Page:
I would welcome any reflections on my blog post

I would also like to leave you with a question to consider and reflect on

How can we ensure, if you are living with dementia and require to go into an acute care setting that every contact with a health care professional is person centred and we ask you “what is important to you”

Andrea Boyd

Occupational Therapist, NHS Ayrshire and Arran

@AndreaBoydahpmh

I am currently on secondment and leading up the project ‘Pocket Ideas…for a moment in time’. I have been an Occupational Therapist for many years, but this is such an exciting opportunity to continue with the development of our person centred tool with the support of my ‘Activity Team’.

 

Living well through activity in care homes

This week I have been involved in filming a rough cut for a short film for people who are looking for a care home. The idea for the film rose from the publication last year of the College of Occupational Therapists’ Living well through activity in care homes toolkit.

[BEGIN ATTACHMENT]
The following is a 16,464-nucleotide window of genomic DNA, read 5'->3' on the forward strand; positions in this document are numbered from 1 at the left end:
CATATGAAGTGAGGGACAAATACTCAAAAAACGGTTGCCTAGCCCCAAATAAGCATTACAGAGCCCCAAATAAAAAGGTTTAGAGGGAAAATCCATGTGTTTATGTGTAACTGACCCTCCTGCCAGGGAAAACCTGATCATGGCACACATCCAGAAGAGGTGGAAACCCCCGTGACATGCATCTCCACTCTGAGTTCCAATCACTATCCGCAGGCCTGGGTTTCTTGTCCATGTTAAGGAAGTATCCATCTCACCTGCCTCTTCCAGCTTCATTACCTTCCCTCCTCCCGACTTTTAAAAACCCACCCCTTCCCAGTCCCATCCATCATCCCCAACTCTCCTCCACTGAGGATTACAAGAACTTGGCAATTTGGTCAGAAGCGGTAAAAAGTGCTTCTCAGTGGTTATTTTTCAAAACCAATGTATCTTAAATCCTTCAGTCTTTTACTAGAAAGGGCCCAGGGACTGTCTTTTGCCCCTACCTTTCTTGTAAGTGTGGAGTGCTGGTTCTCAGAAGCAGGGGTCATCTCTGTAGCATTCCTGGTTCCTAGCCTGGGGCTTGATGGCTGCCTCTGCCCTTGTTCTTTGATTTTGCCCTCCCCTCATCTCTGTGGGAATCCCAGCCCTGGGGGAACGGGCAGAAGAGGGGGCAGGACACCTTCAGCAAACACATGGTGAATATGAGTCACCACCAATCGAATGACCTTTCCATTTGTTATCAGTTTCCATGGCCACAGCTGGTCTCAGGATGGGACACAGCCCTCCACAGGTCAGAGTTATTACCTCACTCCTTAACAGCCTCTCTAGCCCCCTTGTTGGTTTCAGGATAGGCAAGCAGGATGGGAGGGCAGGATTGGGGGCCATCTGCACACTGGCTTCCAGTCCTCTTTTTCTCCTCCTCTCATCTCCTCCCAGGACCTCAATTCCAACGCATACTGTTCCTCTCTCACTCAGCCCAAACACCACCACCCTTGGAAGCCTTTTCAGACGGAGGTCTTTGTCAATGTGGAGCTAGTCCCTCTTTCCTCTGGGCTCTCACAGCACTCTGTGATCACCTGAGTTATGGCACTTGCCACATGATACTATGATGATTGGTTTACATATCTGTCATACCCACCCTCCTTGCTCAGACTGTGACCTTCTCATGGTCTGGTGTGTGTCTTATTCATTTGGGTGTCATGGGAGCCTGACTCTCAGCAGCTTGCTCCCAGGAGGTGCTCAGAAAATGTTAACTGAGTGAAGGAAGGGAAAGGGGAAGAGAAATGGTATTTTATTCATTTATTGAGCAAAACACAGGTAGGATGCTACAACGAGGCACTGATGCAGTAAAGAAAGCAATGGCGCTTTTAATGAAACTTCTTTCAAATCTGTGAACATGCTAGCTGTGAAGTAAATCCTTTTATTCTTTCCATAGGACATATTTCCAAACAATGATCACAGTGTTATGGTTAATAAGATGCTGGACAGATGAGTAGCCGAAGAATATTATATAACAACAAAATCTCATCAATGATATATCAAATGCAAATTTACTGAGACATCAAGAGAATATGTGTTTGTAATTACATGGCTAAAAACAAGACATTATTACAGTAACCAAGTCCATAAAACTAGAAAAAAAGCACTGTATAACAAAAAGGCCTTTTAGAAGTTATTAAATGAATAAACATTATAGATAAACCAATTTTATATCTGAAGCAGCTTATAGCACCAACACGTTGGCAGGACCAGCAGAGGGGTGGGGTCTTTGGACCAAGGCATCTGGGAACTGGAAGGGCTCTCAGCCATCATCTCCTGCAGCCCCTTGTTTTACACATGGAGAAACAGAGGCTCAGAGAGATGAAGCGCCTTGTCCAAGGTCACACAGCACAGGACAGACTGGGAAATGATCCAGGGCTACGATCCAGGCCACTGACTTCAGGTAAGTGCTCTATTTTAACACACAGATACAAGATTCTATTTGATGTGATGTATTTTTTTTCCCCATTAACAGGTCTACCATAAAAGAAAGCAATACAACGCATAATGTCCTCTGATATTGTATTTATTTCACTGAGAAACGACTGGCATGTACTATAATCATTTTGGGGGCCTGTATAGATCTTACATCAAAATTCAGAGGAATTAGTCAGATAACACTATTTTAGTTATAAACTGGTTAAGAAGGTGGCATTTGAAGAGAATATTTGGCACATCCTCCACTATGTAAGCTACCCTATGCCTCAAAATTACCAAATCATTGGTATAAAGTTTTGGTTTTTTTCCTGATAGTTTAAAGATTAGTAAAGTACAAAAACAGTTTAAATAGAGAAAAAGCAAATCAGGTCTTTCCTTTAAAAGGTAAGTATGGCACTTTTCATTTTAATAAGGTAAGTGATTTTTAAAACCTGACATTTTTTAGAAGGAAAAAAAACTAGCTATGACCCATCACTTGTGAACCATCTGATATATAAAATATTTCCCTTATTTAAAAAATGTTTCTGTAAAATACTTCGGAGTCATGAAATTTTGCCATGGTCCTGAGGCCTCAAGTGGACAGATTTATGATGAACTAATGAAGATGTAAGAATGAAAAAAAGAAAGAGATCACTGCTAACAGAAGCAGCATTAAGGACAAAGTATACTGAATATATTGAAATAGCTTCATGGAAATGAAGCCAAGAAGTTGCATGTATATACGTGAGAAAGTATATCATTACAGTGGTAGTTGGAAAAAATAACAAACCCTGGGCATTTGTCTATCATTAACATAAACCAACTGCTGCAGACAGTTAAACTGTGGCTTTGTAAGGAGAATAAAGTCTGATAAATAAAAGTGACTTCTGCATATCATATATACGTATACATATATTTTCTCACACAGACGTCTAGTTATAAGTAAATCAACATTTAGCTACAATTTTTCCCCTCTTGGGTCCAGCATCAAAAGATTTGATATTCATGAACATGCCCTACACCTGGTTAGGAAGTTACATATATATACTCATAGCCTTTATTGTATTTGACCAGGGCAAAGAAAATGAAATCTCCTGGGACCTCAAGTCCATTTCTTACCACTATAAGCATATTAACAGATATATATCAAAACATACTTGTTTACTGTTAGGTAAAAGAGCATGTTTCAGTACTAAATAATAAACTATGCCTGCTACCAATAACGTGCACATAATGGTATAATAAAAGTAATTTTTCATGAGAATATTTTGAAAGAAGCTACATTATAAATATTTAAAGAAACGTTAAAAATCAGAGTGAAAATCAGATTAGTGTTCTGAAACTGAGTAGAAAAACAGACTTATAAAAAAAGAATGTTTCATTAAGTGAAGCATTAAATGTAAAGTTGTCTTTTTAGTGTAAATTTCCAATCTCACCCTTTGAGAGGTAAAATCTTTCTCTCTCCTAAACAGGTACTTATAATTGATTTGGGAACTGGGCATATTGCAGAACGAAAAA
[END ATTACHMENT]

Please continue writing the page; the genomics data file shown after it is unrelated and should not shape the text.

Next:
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It is really important for people with dementia to be supported to maintain normal daily life and to live in their own home. For some there may come a point when residential or nursing care is the best option for meeting their needs. The idea for the film was born out of conversations with relatives of people with dementia and their experience of not knowing where to start in their search.